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Brain Structure and Function

, Volume 219, Issue 3, pp 1113–1128 | Cite as

Hyperacusis-associated pathological resting-state brain oscillations in the tinnitus brain: a hyperresponsiveness network with paradoxically inactive auditory cortex

  • Jae-Jin SongEmail author
  • Dirk De Ridder
  • Nathan Weisz
  • Winfried Schlee
  • Paul Van de Heyning
  • Sven Vanneste
Original Article

Abstract

Although hyperacusis, a hyperresponsiveness to non-noxious auditory stimuli, is a sound-evoked symptom, possible resting-state pathologic oscillations in hyperacusis brain have never been explored. By comparing 17 tinnitus participants with hyperacusis (T+H+) and 17 without hyperacusis (T+H−), we aimed to explore characteristic resting-state cortical activity of hyperacusis. The T+H+ and T+H− groups, strictly matched for all tinnitus sound characteristics to exclude tinnitus-related cortical changes, were compared using resting-state electroencephalography source-localized activity complemented by functional connectivity analyses. Correlation analysis revealed that hyperacusis questionnaire score was positively correlated with the orbitofrontal cortex (OFC) beta power, the right auditory cortex (AC) alpha1 power, and the dorsal anterior cingulate cortex (dACC) beta1 power. Compared to the T+H− group, the T+H+ group demonstrated increased beta power in the dACC and OFC, and increased alpha power in the right AC. Region of interest analyses including 17 normal controls further confirmed that these differences originated solely from relatively increased power of the T+H+ group, not from a relative power decrease of the T+H− group. Also, the T+H+ group showed increased connectivity between the OFC/dACC and the AC as compared to the T+H− group. The beta power increase in the OFC/dACC may indicate increased resting-state vigilance in tinnitus patients with hyperacusis. In addition, increased alpha power in the AC may reflect an adaptive top-down inhibition against sound stimuli probably mediated by the increased beta power of the OFC. The OFC/dACC, also frequently found to be activated in analogous diseases such as allodynia/hyperalgesia, may compose a hyperresponsiveness network.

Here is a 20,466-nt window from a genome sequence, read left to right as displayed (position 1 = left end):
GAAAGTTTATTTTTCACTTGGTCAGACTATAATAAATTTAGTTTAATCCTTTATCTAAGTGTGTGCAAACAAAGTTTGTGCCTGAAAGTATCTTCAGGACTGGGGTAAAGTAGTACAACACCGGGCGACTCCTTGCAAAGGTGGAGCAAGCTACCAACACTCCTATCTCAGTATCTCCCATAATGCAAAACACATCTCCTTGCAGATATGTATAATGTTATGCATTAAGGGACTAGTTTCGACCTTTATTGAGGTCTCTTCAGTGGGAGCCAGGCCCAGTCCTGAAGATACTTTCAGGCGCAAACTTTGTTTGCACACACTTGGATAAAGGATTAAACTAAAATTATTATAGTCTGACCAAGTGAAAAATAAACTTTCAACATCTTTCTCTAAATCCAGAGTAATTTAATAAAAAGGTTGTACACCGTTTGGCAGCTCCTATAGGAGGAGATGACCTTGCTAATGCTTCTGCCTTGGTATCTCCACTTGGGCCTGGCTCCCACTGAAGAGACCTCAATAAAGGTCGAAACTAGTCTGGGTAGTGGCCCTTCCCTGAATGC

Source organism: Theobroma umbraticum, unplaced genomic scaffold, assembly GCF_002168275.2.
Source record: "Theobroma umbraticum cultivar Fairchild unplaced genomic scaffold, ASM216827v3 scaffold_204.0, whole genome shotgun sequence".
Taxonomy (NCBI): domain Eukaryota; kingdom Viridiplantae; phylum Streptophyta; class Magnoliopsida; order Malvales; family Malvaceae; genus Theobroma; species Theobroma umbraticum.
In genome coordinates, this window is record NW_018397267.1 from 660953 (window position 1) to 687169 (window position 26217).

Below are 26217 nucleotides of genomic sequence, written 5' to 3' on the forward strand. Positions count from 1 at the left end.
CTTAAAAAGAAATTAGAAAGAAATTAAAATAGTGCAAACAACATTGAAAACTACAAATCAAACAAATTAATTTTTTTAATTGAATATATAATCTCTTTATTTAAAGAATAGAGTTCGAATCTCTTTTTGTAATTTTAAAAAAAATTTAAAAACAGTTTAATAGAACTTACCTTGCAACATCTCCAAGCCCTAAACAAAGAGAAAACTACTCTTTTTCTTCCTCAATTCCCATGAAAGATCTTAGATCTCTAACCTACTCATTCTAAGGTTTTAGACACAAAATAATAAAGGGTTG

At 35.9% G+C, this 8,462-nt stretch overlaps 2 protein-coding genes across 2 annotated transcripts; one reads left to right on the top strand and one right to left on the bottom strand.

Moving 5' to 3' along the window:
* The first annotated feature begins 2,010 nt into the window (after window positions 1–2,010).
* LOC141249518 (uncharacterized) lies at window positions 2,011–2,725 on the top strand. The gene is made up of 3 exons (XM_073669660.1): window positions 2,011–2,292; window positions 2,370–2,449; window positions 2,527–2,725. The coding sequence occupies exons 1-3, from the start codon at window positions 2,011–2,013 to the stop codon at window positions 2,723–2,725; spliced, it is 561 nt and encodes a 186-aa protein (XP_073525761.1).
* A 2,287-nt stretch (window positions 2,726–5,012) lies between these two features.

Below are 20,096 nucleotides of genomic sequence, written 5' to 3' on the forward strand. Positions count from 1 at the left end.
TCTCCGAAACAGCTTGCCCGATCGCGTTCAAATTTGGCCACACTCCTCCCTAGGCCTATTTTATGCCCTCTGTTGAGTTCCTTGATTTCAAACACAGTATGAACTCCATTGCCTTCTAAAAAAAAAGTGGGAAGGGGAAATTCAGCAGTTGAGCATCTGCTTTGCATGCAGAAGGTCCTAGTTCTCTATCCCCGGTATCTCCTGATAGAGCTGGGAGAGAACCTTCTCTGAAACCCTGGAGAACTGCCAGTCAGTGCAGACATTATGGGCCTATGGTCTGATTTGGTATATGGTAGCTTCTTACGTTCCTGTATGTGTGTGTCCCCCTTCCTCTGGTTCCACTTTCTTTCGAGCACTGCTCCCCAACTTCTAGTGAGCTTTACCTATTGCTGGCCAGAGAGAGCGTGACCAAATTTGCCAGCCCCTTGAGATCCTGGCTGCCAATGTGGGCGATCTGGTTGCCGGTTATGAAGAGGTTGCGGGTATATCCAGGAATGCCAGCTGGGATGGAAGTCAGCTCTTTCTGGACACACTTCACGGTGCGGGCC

Keywords

Hyperacusis Hyperalgesia Electroencephalography Neural networks 

Abbreviations

HQ

Hyperacusis questionnaire

qEEG

Quantitative electroencephalography

TQ

Tinnitus questionnaire

NRS

Numeric rating scale

sLORETA

Standardized low-resolution brain electromagnetic tomography

MNI

Montreal Neurological Institute

ROI

Region of interest

AC

Auditory cortex

A2

Secondary auditory cortex

A1

Primary auditory cortex

dACC

Dorsal anterior cingulate cortex

OFC

Orbitofrontal cortex

SnPM

Statistical non-parametric mapping

SMA

Supplementary motor area

dPMC

Dorsal premotor cortex

Notes

Acknowledgments

The authors thank Jan Ost, Bram Van Achteren, Bjorn Devree, Pieter van Looy and James Hartzell for their help in preparing this manuscript and thank Thomas Hartmann and Nadia Muller for their import comments. Also, the first author thanks Dr. DY Yoon for giving invaluable support to this study. This work was supported by Research Foundation Flanders (FWO), Tinnitus Research Initiative, The Neurological Foundation of New Zealand, TOP project University Antwerp, and the Korean Science and Engineering Foundation (KOSEF) grant funded by the Korean government (MOST) (No. 2012-0030102).

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Copyright information

© Springer-Verlag Berlin Heidelberg 2013

Authors and Affiliations

  • Jae-Jin Song
    • 1
    Email author
  • Dirk De Ridder
    • 2
    • 3
  • Nathan Weisz
    • 4
  • Winfried Schlee
    • 5
  • Paul Van de Heyning
    • 3
    • 6
  • Sven Vanneste
    • 3
    • 7
  1. 1.Department of Otorhinolaryngology-Head and Neck SurgerySeoul National University HospitalSeoulKorea
  2. 2.Department of Surgical Sciences, Dunedin School of MedicineUniversity of OtagoDunedinNew Zealand
  3. 3.Department of Translational Neuroscience, Faculty of MedicineUniversity of AntwerpAntwerpBelgium
  4. 4.Center for Mind/Brain SciencesUniversity of TrentoTrentoItaly
  5. 5.Department of Clinical and Biological PsychologyUniversity of UlmUlmGermany
  6. 6.Brai²n, TRI & ENT, University Hospital AntwerpAntwerpBelgium
  7. 7.School of Behavioral and Brain SciencesThe University of Texas at DallasRichardsonUSA

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